After noticing how much time I spend doing things like cooking and washing dished, I’d somewhat like to live in a commune, a group of people providing members needs efficiently. Everyone would likely live in an efficiently designed apartment like building.

People would be free to leave at anytime, join (back) in any time space is available. They may also move to other communes around the country/world anytime space is available.

In its simplest form, this would merely be a large shared living quarters. Each person would have their own private room for a bed, personal possesions, etc.
-Bathrooms could be in each room or, to be much more efficient, on each floor. They would be much more private than standard public restrooms, with rooms for each facility. Bathing rooms would be seperate from toilet rooms.
-There would be a large restaurant type kitchen servicing the whole place. Food would be purchased as used from the full-sized store of regular goods. Any irregular goods could be specially ordered and made regular if needed. The amounts being ordered would be closely monitored to ensure nothing runs out while nothing spoils.
-Community spaces would be provided for playing sports and table-games, watching tv and movies and playing video games, conversing, and other such liesure activities.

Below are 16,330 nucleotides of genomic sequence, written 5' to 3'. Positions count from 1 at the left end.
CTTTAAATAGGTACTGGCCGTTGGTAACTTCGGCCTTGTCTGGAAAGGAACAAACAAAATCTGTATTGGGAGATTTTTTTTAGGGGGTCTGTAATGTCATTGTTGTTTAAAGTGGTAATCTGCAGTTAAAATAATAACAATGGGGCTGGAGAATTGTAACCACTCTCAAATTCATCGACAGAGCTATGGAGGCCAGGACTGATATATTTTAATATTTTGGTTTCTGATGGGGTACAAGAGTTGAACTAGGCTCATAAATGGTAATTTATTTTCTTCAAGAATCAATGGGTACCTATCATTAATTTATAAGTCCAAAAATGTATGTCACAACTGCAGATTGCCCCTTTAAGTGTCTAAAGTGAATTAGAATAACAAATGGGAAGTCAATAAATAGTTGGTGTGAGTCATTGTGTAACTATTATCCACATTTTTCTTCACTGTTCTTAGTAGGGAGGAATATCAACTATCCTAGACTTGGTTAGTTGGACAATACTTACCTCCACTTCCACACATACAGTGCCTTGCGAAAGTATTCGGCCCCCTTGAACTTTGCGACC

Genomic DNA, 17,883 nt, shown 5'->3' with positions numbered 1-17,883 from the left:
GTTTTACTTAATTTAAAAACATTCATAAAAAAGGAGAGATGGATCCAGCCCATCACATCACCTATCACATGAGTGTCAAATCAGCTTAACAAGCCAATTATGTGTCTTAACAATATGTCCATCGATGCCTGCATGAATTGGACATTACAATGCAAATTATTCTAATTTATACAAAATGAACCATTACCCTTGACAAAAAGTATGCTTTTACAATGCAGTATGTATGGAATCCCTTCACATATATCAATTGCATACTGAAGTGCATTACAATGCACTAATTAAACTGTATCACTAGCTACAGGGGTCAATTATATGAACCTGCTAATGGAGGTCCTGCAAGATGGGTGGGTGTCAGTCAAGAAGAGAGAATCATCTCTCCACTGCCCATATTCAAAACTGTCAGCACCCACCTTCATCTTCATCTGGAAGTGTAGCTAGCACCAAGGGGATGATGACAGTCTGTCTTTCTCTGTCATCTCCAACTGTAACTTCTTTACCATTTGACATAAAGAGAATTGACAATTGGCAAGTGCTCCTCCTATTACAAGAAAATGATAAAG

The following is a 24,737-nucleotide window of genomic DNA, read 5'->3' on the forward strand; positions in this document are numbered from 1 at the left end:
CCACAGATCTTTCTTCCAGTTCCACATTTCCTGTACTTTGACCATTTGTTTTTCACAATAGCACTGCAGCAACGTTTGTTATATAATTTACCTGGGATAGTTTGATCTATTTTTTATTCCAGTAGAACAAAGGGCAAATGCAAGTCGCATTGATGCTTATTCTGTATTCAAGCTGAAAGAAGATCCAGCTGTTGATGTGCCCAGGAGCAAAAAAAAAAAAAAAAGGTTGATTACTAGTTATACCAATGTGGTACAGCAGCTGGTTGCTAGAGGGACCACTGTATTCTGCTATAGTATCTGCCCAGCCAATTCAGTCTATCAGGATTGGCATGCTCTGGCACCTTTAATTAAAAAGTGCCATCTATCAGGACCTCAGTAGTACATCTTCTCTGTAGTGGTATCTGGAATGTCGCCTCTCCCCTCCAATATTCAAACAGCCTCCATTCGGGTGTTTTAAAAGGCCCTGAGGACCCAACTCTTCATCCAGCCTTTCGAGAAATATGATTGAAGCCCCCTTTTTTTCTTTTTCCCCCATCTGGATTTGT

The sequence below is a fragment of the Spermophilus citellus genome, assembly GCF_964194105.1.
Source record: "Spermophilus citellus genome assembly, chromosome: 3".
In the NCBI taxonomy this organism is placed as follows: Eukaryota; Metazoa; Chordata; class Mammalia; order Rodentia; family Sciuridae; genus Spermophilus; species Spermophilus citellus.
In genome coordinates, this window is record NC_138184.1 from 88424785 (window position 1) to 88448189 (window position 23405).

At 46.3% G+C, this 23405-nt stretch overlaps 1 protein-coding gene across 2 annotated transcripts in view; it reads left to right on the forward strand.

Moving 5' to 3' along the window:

-Many commonly used items would be purchased by the entire community for their benifit. The proper amounts for the demand would be monitored. Tools for automotive work and carpentry would be available, with a garage and workshop. Cards, board games, some sporting equipment, tvs, and furniture would be purchased for the community areas. Some cleaning implements, such as vacuums, mops, and brooms would be available for use.

Cooks, dishwashers, and community area maids may be wanted to be payed for by community members to provide their services and allow others to concentrate more fully on their own lines of work. Cooks would cook to order some meals or take orders in advance to allow for better planning. Or a more 24-hour cafeteria like approach could be used, where choices of meals would be available, plus a set selection of items always there. These personnel would be paid by the system, either not bringing in money from the outside at all, or working short enough hours to still allow an outside job.

In a much more involved commune, in which many more of the needs of the community would be provided ‘in-house’, the less specialised jobs would be shared among a lot of people: cook one meal, dishwash for a bit, work on committee for calculating how much food should be ordered next for a bit. This would ensure no-one is forced into doing undesirable jobs all the time.

This article is incomplete.